As soon as your child is born, you can make up a vaccination schedule for him/her - the CDC has a handy tool, or find your country's National schedule and do it by hand. If you want to diverge from what is recommended, highlight this on the schedule. Take the schedule in to your doctor's appointment to double check you have done it right. Ask for the yellow card and then keep track of all shots. Also make sure that all vaccines are actually available in the combination that you want to give them - there are still parents out there who want to give monovalent measles, mumps and rubella, but they are no longer made by Merck - there are also periodic shortages in vaccines (in recent years for example the monovalent hib).

It needs a little planning, but it is very valuable, and, ultimately, your responsibility.

* that is actually a topic for another post


  1. I bet yours does not have yellow fever (second figure on page)!

    Yes, I still have both of my white and yellow vaccine records (the picture is from the older white version). As a college student I freaked out the doctor giving student volunteers the 1976 swine flu vaccines by making him fill in this record. I don't think he had ever met a student who had been vaccinated for typhoid, typhus and yellow fever.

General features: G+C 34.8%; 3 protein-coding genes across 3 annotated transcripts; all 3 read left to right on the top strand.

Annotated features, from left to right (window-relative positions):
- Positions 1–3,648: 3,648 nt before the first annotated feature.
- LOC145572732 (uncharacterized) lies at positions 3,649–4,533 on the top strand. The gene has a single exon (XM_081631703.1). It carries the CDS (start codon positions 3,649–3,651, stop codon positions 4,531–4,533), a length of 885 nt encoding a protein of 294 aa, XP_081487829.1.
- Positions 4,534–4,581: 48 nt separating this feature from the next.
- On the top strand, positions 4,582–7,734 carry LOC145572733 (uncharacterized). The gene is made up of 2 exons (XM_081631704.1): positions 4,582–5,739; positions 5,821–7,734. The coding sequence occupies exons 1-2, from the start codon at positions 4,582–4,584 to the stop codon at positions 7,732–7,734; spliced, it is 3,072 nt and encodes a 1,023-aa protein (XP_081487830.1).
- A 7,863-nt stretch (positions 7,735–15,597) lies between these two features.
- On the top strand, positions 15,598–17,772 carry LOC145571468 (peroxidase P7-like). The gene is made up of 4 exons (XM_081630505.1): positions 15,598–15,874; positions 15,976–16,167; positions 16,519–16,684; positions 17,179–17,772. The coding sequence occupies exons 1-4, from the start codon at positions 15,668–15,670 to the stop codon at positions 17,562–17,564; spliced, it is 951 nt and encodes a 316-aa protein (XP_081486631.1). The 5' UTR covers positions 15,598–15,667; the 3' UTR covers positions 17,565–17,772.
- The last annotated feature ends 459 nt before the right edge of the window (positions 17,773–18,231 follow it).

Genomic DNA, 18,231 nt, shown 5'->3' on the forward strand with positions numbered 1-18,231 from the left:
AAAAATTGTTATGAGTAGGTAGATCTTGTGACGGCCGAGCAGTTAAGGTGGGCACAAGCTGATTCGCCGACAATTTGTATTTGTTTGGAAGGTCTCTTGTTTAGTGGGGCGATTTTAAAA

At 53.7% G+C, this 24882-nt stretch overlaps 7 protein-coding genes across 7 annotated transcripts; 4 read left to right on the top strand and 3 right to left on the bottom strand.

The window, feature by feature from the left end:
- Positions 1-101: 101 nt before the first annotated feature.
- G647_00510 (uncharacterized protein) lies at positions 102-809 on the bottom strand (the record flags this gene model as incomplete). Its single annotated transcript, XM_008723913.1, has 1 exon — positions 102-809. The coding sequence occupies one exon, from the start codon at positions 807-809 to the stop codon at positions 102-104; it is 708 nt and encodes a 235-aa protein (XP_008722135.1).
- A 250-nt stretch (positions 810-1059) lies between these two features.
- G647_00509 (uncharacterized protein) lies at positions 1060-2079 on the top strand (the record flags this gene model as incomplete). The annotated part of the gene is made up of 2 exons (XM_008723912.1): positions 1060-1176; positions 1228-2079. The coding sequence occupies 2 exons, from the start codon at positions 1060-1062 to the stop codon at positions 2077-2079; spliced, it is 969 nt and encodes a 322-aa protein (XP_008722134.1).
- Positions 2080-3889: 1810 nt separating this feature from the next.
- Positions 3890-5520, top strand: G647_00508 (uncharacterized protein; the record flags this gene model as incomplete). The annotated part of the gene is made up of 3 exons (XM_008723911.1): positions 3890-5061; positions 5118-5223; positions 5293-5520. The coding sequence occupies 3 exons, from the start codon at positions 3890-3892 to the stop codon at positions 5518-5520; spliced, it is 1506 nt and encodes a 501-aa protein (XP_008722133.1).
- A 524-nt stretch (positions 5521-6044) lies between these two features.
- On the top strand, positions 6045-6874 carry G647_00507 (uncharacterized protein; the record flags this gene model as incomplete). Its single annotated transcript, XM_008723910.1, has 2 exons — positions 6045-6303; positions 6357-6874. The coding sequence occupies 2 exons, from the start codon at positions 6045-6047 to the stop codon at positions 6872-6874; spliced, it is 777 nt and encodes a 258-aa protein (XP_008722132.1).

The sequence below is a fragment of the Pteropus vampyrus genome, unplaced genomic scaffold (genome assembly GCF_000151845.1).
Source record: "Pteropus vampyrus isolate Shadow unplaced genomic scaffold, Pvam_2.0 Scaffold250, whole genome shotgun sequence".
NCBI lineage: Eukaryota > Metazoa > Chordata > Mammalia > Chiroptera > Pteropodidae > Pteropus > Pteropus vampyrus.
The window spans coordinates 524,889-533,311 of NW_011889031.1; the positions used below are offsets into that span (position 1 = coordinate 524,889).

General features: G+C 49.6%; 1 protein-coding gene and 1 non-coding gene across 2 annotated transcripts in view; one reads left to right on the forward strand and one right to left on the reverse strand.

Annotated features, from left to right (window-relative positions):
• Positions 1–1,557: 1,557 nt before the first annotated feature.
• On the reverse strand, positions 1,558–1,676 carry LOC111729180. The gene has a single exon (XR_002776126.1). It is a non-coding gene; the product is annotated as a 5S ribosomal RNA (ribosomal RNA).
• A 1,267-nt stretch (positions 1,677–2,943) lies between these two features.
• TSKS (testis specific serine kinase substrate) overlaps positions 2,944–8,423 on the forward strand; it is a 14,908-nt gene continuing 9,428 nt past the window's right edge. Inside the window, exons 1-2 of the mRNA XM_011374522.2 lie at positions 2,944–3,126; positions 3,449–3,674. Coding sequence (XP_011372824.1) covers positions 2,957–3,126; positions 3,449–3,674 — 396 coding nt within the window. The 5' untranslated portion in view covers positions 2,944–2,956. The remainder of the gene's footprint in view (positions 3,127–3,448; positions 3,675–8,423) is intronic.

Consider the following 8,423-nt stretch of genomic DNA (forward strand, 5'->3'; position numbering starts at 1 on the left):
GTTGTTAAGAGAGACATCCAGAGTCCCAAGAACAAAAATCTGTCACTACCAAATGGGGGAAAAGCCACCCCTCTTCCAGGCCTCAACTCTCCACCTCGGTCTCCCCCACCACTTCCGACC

But, alas! I have not added much to it since. I have been with the same family medicine practice for almost thirty years, and they have all the records. I really need to have them update my kids' records (the ones who live at home get annual flu shots!). A nurse redid all three of them a while ago since they were kind of a mess, it was not a problem since the practice had given them all their vaccines.

    I really don't move around as much as you, nor as much as I used to. So it is not a priority. Though if we do travel, I can get a good record from our primary health provider.

    (By the way, being overly enthusiastic about being on time for vaccines, my oldest got his four year old DT, not DTP due to history of seizures, a day or so before his 4th birthday. This freaked out the school district vaccine compliance software that insisted it be on or after the birthday. So the very kind nurse just entered the date on the district computer system to be on his 4th birthday. She was just happy to have parents get their kids vaccinated, since she had to deal with the non-compliant and had stories of parents sending feverish kids to school with a bottle of Tylenol!).

    1. they do now, Chris (have the YF and typhoid vaccines ;) ).